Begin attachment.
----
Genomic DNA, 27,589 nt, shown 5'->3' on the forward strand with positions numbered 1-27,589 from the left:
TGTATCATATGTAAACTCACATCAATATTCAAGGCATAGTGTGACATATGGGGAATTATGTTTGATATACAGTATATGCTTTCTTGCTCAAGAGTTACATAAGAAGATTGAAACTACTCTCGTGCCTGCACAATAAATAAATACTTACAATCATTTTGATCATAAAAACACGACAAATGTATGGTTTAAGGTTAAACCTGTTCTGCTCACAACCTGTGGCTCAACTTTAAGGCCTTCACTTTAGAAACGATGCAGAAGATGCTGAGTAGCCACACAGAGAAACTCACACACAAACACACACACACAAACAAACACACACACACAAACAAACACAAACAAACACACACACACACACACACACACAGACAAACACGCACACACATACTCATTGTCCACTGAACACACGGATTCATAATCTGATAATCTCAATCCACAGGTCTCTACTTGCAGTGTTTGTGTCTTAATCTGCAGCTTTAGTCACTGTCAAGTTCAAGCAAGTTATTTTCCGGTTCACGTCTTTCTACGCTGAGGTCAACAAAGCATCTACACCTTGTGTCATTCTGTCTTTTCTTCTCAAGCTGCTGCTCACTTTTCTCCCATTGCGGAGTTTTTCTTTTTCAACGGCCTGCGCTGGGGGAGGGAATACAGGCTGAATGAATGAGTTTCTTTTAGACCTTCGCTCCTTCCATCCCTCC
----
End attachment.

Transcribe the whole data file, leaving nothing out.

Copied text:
Genomic DNA, 27,589 nt, shown 5'->3' on the forward strand with positions numbered 1-27,589 from the left:
TGTATCATATGTAAACTCACATCAATATTCAAGGCATAGTGTGACATATGGGGAATTATGTTTGATATACAGTATATGCTTTCTTGCTCAAGAGTTACATAAGAAGATTGAAACTACTCTCGTGCCTGCACAATAAATAAATACTTACAATCATTTTGATCATAAAAACACGACAAATGTATGGTTTAAGGTTAAACCTGTTCTGCTCACAACCTGTGGCTCAACTTTAAGGCCTTCACTTTAGAAACGATGCAGAAGATGCTGAGTAGCCACACAGAGAAACTCACACACAAACACACACACACAAACAAACACACACACACAAACAAACACAAACAAACACACACACACACACACACACACAGACAAACACGCACACACATACTCATTGTCCACTGAACACACGGATTCATAATCTGATAATCTCAATCCACAGGTCTCTACTTGCAGTGTTTGTGTCTTAATCTGCAGCTTTAGTCACTGTCAAGTTCAAGCAAGTTATTTTCCGGTTCACGTCTTTCTACGCTGAGGTCAACAAAGCATCTACACCTTGTGTCATTCTGTCTTTTCTTCTCAAGCTGCTGCTCACTTTTCTCCCATTGCGGAGTTTTTCTTTTTCAACGGCCTGCGCTGGGGGAGGGAATACAGGCTGAATGAATGAGTTTCTTTTAGACCTTCGCTCCTTCCATCCCTCC